Where then, is the most pressing area to focus?  Fraud?  Less than half of 1% is lost in terms of fraud and almost 3 times more is paid out in error by those who design and work the system.  So not fraud then (although not to be ignored – tax avoiders/evaders another day).

Johann Lamont tried to start a debate about universal benefits and their affordability (on which I can see where she’s coming from) but this again starts from a different viewpoint than I would (will do this another day too).

Some examples (which I am sure you want to know – but remember the starting point is entirely different)

  1. Housing benefit is a monster and is the result of failed housing policy (from flogging off council houses to not building sufficient replacements) causing a shortage of supply that is being met by inflated private sector profiteers (invisible hands stuffing pockets).  This needs addressed urgently but can only work if the structure of the rental market is altered (build capacity in public control and drive rents down hard – sadly a slow fix).  Housing benefit needs work but needs to reflect the situation on the ground not be a punishment for being overhoused or used as a tool to cleanse the cities of the poorest.
  2. Winter fuel allowance. small cost at the start and now rapidly out of hand.  Costs a fortune and many do not need it.  Paid to those living abroad in spain too.  Perverse isn’t it.  However, try cutting it and see the backlash.  Hobson’s choice if ever there was one.  It needs to be targeted not universal.  If anyone howls means testing costs a fortune! it shows the lack of thought that is common.  Perhaps linking Winter Fuel allowance to capping energy bills would be more effective.  It is not only the old who struggle to choose between heating and eating.  In Fife 1 in 4 suffer fuel poverty with 40% in poorer areas.  They aren’t all old you know.
  3. Child benefit.  Again this has changed in focus.  What is it for?  To pay for your holidays? (just for daily mail readers who are still frothing).  It is to ensure that children are provided for.  Hmm, High earners, do they need help in providing for their offspring?  Not usually.  However, the universality element is to let all of us tax payers feel we are getting something out for our contributions.  We should be able to think of a solution that effectively gets money to children that need.  I am prepared to accept that this is a very unpopular one to address.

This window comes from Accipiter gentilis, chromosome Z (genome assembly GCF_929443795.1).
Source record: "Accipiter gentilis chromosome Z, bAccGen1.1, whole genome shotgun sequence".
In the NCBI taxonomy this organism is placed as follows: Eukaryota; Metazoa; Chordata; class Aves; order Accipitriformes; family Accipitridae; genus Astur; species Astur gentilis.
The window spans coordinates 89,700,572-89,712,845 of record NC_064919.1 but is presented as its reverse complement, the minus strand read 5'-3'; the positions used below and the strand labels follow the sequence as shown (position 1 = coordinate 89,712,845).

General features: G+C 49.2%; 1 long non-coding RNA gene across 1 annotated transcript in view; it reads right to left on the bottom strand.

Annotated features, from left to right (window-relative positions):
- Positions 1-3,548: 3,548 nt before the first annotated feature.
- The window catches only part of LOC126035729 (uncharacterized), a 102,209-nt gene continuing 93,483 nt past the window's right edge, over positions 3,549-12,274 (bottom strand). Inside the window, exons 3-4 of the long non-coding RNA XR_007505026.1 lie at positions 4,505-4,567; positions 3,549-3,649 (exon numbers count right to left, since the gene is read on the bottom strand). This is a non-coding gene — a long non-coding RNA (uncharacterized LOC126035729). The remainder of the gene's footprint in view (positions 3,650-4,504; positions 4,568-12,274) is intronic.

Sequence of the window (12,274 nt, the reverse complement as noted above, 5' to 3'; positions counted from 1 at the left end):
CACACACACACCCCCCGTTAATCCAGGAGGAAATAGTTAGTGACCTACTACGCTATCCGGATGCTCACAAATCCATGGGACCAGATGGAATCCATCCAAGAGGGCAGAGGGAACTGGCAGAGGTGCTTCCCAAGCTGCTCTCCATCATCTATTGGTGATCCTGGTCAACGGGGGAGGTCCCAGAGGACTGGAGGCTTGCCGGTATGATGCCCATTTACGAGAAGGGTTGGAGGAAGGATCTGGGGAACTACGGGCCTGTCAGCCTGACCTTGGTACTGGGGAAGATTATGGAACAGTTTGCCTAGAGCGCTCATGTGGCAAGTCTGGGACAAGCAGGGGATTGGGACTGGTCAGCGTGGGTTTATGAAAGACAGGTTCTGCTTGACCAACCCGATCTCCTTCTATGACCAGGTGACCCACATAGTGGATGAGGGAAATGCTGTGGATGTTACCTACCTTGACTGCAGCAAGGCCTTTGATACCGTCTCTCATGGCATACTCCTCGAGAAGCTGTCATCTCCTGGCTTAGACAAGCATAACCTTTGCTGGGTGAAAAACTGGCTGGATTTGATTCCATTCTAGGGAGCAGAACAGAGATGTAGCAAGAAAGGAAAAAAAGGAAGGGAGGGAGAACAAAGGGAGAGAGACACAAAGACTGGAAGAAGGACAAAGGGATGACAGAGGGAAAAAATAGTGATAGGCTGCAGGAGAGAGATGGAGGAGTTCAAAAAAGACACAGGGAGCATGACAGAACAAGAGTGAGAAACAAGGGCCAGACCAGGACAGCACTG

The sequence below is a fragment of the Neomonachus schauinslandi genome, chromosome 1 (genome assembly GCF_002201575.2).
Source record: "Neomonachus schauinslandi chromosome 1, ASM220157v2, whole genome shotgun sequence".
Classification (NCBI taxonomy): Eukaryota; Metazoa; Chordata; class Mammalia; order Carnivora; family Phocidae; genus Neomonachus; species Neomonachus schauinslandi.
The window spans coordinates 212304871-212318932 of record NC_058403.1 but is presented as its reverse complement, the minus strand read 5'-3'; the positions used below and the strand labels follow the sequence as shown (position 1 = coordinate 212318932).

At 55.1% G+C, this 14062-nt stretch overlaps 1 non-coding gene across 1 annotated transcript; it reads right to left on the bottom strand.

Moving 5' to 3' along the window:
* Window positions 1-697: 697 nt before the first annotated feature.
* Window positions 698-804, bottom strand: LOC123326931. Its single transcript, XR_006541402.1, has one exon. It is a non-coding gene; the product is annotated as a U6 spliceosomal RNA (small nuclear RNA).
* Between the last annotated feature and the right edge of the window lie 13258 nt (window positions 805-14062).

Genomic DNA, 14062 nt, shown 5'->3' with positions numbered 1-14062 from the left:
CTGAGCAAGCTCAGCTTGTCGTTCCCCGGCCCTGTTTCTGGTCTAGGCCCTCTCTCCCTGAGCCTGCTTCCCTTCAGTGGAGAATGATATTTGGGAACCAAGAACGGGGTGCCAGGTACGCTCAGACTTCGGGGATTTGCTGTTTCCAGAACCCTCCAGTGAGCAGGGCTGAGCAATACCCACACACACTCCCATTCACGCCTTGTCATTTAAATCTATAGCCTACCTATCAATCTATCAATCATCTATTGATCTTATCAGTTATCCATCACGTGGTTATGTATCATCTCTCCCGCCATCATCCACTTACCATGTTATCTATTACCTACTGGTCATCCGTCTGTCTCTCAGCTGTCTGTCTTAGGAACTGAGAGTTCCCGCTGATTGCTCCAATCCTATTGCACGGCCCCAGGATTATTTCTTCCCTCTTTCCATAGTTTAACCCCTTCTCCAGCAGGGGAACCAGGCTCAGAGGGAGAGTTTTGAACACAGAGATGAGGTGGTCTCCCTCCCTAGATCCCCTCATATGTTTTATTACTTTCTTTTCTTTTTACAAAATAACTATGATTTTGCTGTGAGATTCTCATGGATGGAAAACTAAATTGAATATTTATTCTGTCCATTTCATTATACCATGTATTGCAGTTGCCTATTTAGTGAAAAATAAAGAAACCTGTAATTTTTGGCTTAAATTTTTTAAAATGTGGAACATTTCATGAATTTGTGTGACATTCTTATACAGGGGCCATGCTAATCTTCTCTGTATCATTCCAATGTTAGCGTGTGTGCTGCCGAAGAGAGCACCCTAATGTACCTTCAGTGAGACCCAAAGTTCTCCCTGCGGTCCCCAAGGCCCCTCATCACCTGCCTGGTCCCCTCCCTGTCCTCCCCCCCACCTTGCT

4. Working tax credits.  These are a response to low pay, a subsidy for firms who pay less and enjoy the low tax regime and readily available loopholes.  This needs to be driven back onto the employer.  Needs to stop being a government subsidy to business and reflected in wages properly.  Structural reform of Labour markets and business taxation.  But we’ll be less competitive and will have a jobs flight to low wage economies in the developing world (howl away), like I said at the start these may be unworkable.

Every current benefit needs to be examined to see if it actually does what it should do and tested to see that it helps those it is meant to.  We should not be afraid of removing benefits that are poorly targeted as long as the right support goes to the people who need, which might mean new benefits being introduced (is this the antithesis of simplification? if screwed up it could be).

As I write this I realise that there is no way to encapsulate my feelings effectively without going on and on.  Considering that the request was on twitter  with 140 characters at my disposal, it was obviously unanswerable.

So I’ll be brief then.  Welfare (benefits & pensions) are a means to ensure dignity and well-being in our society.  The complex mess we have doesn’t work but the wrong-headed reforms by IDS are about punishment of the poor to pay for the systematic failures in other areas.   The starting point is everything.

Better to review the way each benefit works and systematise the actual outcome you need than take a blunt instrument (like IDS’ Brain obviously).

Sadly we are looking for simplicity to meet the needs of the most complex set of needs and lives we have ever encountered.  Simple(tons) just don’t cut it.  They just cut.

(sorry Dave this isn’t the answer you are looking for).

 

 

 

 

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Posted on November 4, 2012, in Political matters and tagged , , , , , , , . Bookmark the permalink. 1 Comment.